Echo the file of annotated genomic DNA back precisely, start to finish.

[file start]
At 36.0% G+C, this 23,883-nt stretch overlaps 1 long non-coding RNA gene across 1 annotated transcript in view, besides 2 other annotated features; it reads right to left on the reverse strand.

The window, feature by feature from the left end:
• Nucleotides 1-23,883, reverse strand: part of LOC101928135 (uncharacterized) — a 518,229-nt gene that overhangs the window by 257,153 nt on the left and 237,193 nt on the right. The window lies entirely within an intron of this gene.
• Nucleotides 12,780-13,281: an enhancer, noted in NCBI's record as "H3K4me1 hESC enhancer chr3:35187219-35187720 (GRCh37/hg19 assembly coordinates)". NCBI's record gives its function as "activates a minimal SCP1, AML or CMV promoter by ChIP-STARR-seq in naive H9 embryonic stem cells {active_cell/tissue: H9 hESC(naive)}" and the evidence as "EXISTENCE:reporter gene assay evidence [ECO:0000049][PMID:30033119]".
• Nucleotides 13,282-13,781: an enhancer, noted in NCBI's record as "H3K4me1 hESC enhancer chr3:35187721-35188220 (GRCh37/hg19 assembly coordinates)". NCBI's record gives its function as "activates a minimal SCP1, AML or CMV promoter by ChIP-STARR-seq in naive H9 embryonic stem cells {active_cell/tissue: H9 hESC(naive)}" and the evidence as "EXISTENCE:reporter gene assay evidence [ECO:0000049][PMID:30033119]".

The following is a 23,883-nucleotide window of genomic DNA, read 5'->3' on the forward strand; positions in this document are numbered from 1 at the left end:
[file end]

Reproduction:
At 36.0% G+C, this 23,883-nt stretch overlaps 1 long non-coding RNA gene across 1 annotated transcript in view, besides 2 other annotated features; it reads right to left on the reverse strand.

The window, feature by feature from the left end:
• Nucleotides 1-23,883, reverse strand: part of LOC101928135 (uncharacterized) — a 518,229-nt gene that overhangs the window by 257,153 nt on the left and 237,193 nt on the right. The window lies entirely within an intron of this gene.
• Nucleotides 12,780-13,281: an enhancer, noted in NCBI's record as "H3K4me1 hESC enhancer chr3:35187219-35187720 (GRCh37/hg19 assembly coordinates)". NCBI's record gives its function as "activates a minimal SCP1, AML or CMV promoter by ChIP-STARR-seq in naive H9 embryonic stem cells {active_cell/tissue: H9 hESC(naive)}" and the evidence as "EXISTENCE:reporter gene assay evidence [ECO:0000049][PMID:30033119]".
• Nucleotides 13,282-13,781: an enhancer, noted in NCBI's record as "H3K4me1 hESC enhancer chr3:35187721-35188220 (GRCh37/hg19 assembly coordinates)". NCBI's record gives its function as "activates a minimal SCP1, AML or CMV promoter by ChIP-STARR-seq in naive H9 embryonic stem cells {active_cell/tissue: H9 hESC(naive)}" and the evidence as "EXISTENCE:reporter gene assay evidence [ECO:0000049][PMID:30033119]".

The following is a 23,883-nucleotide window of genomic DNA, read 5'->3' on the forward strand; positions in this document are numbered from 1 at the left end: